Challenge maps distill the combat/predator sequences into scored and timed events. Some give you higher scores for completing the maps with certain moves and techniques, and others reward a little creativity with the tools you have. You also can play these maps as multiple characters (like Catwoman, Robin and Nightwing; the last two are DLC only) to change the challenge and, perhaps, add a little difficulty. Catwoman, whose is playable for a few missions in the main game, makes many stealth sequences much harder as her whip isn’t as versatile as a grappling hook. However, she gains the ability to grapple onto certain ceilings, changing the dynamics a bit. She also has her own Riddler trophies, and some require her to work in tandem with Batman’s gadgets.

As with last time, the plot isn’t anything inspiring or special. If you’ve read some comic books or watched any of those new-fangled superhero films, you have a good idea what  will happen. Boss battles still fail to inspire for the most part, even if they have far greater variety. There’s one fight (that I won’t spoil) that requires some thought, but most repeat a single tactic/ability over and over again in new ways – hardly amazing game design. In fact, due to these two factors in tandem, I didn’t even know I fought the last boss fight until the credits rolled. That should tell you something’s wrong! Even then, most boss fights have checkpoints within the fights, meaning you never have to survive all their attacks in one long, epic fight – this points to a deficit in one’s ability to avoid attacks and the developers putting a bandaid on a gaping wound.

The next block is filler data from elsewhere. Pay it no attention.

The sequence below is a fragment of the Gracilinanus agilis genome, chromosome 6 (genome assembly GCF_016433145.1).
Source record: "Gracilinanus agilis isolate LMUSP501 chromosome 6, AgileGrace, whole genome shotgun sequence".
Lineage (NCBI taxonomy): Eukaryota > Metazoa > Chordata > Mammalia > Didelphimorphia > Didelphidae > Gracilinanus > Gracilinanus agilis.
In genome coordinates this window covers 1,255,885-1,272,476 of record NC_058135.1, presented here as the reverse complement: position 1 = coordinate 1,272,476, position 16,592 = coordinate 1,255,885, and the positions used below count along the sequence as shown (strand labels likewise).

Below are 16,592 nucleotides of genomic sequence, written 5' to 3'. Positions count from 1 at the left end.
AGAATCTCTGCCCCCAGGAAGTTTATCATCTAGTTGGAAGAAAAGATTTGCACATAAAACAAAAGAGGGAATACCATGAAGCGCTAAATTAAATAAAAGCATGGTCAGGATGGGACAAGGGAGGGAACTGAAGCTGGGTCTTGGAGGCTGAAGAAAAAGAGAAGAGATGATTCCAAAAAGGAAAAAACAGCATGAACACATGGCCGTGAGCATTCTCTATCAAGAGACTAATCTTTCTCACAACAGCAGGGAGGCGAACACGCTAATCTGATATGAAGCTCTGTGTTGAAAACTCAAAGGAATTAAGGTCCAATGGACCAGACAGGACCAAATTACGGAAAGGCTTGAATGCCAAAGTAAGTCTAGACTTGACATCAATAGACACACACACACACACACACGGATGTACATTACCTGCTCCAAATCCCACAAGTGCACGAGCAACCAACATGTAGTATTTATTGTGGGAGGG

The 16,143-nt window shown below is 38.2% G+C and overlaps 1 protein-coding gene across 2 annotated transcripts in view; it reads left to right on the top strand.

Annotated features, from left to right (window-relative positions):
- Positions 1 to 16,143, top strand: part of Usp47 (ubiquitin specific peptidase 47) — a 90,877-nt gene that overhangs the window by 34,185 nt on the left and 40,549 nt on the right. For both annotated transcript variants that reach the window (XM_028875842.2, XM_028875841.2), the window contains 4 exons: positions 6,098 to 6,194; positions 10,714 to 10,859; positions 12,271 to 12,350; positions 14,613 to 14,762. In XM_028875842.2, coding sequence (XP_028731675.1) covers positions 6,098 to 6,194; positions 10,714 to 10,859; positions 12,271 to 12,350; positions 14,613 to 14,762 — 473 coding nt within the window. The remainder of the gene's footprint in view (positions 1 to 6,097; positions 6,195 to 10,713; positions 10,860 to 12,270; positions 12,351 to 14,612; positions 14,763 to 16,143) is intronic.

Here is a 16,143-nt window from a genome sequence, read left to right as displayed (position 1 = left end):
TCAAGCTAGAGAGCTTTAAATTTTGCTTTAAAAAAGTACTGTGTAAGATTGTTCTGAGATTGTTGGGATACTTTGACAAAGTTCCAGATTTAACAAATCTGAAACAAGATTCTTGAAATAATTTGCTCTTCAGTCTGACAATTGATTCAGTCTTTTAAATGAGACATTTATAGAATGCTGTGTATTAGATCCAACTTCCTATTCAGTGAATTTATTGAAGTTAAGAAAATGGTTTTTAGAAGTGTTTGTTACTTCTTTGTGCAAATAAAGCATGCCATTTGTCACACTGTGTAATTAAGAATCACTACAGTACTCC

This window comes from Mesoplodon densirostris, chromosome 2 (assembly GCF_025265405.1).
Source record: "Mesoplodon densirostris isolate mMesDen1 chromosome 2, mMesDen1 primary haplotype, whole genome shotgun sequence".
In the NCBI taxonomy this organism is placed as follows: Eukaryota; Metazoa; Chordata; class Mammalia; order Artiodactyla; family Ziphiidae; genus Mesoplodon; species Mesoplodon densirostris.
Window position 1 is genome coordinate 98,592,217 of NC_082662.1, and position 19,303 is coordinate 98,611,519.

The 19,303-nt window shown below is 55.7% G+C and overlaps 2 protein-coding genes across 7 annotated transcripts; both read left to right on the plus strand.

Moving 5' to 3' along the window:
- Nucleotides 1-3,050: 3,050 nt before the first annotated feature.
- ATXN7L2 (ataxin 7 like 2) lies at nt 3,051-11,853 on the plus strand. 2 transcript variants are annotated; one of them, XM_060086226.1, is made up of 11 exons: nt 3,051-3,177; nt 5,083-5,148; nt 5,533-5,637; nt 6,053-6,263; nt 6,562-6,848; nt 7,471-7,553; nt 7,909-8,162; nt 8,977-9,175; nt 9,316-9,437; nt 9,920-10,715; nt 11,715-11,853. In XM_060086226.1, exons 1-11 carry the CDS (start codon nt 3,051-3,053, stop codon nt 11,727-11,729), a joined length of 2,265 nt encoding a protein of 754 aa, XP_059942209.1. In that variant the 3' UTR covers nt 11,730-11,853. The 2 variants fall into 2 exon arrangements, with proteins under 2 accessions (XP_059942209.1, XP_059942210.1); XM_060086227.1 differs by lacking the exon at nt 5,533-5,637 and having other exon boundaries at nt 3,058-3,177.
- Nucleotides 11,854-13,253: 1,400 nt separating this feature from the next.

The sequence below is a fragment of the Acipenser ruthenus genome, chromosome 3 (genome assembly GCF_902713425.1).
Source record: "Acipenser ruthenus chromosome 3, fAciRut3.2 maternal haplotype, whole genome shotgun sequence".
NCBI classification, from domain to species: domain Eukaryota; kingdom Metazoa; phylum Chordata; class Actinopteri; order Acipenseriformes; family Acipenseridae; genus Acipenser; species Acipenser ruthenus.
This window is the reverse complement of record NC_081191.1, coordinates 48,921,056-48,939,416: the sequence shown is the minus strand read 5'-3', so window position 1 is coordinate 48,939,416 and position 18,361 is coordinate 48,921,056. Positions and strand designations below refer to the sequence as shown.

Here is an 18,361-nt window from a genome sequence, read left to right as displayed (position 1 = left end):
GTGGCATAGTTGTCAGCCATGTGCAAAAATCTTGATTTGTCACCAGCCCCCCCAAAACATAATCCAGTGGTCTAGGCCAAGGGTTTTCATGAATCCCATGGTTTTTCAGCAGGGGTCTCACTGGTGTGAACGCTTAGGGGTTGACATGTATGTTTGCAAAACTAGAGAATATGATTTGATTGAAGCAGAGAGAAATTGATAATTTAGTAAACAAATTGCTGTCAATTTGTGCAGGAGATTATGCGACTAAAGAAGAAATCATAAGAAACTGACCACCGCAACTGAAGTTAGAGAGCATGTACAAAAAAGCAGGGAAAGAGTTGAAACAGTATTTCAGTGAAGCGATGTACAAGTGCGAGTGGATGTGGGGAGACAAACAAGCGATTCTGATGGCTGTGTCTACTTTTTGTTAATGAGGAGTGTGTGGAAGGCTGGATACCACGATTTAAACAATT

Rocksteady, from what I have described, obviously mastered the art of plagiarizing every single major trend in video games in the past decade. If you haven’t heard any of these game mechanics being used before in some fashion, then you haven’t played enough video games! Given these elements, they then stuff them into a blender and see what comes out. That’s not a bad approach at all, in fact, but you sacrifice the individual elements for the whole.